“All the Palms I have laid at Your feet
are now the ashes that cover over me.”
On Palm Sunday, during the first year we worshipped at an Anglican Church, I was given a palm frond woven into a cross. The service had begun with the entire congregation, old and young, in the church hall moving in procession into the sanctuary waving palm leaves (real ones, not the ones made of cardboard tubes and construction paper I’d grown used to in children’s ministry) and singing “Hosanna” and “He is Lord!” in triumphant celebration.
After the service, a sweet little old British woman handed me the palm cross.
“What do I do with this?”, I asked.
“Keep it”, she said, “For next year. Bring it on Ash Wednesday.”.
“Why would I need a palm cross on Ash Wednesday?”, I thought to myself.
I put the palm cross in the visor of my car, and every time I’d flip the visor down, the cross would fall into my lap. Over the course of a year, I watched the cross turn from a lush green to yellow then brown, then grey. By winter it had become a fragile dry husk. A pale shadow of what it had once been.
On Ash Wednesday, as instructed, I brought the palm cross to Church and placed it with those brought by others. These crosses were to become the Ash that was used to mark the foreheads who had gathered to observe the season of repentance and sober reflection that is Lent. The symbolism of this act struck me in a profound way that night.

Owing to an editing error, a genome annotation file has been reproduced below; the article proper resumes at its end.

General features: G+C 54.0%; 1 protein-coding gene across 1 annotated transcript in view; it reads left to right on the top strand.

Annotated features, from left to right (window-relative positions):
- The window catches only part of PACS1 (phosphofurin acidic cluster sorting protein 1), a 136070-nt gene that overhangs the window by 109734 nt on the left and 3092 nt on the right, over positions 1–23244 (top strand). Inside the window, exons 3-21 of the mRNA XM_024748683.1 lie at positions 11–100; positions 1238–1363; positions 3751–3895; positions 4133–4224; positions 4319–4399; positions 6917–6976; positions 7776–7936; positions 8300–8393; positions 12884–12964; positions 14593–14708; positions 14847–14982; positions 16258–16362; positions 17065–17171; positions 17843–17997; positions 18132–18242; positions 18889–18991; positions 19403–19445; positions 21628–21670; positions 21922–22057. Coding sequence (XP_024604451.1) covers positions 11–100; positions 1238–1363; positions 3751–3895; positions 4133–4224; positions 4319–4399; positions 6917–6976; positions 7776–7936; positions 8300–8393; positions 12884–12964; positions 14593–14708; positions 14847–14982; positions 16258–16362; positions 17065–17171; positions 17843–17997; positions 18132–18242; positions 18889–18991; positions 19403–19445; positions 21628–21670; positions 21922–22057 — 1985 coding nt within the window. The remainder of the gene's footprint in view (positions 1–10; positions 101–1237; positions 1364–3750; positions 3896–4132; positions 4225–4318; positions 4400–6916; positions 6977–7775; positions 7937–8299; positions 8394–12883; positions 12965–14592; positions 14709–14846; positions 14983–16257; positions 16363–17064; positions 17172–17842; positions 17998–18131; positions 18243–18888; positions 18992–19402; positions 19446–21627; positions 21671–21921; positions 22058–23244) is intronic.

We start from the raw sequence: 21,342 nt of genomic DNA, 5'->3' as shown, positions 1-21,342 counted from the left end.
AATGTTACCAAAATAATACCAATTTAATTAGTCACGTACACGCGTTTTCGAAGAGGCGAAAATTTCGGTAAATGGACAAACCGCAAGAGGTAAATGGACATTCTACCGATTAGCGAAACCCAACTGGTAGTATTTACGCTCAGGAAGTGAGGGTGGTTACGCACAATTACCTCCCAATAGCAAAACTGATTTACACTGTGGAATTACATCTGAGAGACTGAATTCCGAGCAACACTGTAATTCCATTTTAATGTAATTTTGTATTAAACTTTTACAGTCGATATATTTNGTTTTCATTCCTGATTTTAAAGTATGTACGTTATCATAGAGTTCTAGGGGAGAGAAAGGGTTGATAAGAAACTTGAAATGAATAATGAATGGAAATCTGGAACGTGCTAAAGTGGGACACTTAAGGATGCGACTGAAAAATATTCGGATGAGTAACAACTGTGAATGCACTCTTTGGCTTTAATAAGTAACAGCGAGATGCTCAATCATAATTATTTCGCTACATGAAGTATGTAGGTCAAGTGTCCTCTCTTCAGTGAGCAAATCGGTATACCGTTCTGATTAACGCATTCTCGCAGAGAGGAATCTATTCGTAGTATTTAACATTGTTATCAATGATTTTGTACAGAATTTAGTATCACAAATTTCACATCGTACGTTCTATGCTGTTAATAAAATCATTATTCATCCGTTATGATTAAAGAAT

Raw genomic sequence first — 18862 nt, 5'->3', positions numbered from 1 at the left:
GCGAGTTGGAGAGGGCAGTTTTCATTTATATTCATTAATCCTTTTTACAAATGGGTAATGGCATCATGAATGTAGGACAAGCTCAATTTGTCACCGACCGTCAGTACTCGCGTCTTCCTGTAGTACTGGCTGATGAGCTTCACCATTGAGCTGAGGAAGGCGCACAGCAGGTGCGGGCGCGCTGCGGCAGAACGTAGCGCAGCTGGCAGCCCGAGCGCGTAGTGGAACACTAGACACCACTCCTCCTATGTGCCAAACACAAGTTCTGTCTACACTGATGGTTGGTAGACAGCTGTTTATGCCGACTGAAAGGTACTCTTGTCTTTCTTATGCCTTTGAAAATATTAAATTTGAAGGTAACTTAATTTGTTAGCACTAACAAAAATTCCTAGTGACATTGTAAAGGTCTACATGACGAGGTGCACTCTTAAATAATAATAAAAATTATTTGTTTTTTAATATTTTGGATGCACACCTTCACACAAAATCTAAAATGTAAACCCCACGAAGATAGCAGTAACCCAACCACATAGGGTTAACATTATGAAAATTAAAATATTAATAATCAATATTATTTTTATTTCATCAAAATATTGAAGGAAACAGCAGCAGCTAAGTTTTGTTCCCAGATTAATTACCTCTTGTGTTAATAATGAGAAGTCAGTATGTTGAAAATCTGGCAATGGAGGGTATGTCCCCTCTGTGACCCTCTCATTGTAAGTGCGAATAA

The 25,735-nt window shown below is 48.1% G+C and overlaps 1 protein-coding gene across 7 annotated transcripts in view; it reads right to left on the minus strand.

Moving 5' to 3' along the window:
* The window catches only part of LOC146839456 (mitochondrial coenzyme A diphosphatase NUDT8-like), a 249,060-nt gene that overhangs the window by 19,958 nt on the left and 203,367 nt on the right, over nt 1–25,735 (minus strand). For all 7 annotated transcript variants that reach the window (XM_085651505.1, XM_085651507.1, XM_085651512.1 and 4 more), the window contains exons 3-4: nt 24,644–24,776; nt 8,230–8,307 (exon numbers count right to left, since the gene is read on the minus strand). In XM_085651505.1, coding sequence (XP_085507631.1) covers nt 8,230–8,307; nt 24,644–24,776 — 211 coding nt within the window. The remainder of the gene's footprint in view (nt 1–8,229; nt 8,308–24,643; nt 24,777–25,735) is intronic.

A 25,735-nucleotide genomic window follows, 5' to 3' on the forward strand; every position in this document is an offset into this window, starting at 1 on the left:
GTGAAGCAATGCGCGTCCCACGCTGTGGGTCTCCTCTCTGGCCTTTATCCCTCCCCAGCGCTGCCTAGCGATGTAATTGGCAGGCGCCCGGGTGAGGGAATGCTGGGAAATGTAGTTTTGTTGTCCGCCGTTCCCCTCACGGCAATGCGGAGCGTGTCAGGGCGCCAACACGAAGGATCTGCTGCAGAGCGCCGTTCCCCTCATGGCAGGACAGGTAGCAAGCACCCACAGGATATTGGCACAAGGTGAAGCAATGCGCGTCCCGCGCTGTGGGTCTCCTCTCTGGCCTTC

I have often asked how the people in Jerusalem during Holy Week could have gone from proclaiming “Hosanna” as Jesus rode into town on Palm Sunday to shouting “Crucify Him” a mere 5 days later. But that evening, I realized I am no better, and that reality came home to me in a very real way. The very palm I had waved. The promises of commitment and love and faithfulness I had laid at Christ’s feet less than a year earlier had quite literally become the ashes of my repentance for failing to keep those promises.
Yet in spite of our fickleness, feebleness, and half-heartedness, God offers us His rich mercy. Lent is also a reminder that Jesus came to bear the punishment for our sins and to set us free from their grip. The truth of the Gospel is that we were so lost, so deeply flawed, it took the death of the Son of God to save us. Yet we are so deeply cherished, He laid down His life willingly to be the ransom that sets us free.
“But You have made a way for me
and I will not despair
I will come on bended knee
You will do the rest.”
All that we offer, is all that we need to offer. Our repentance, our contrition, and our thanksgiving. He has done the rest!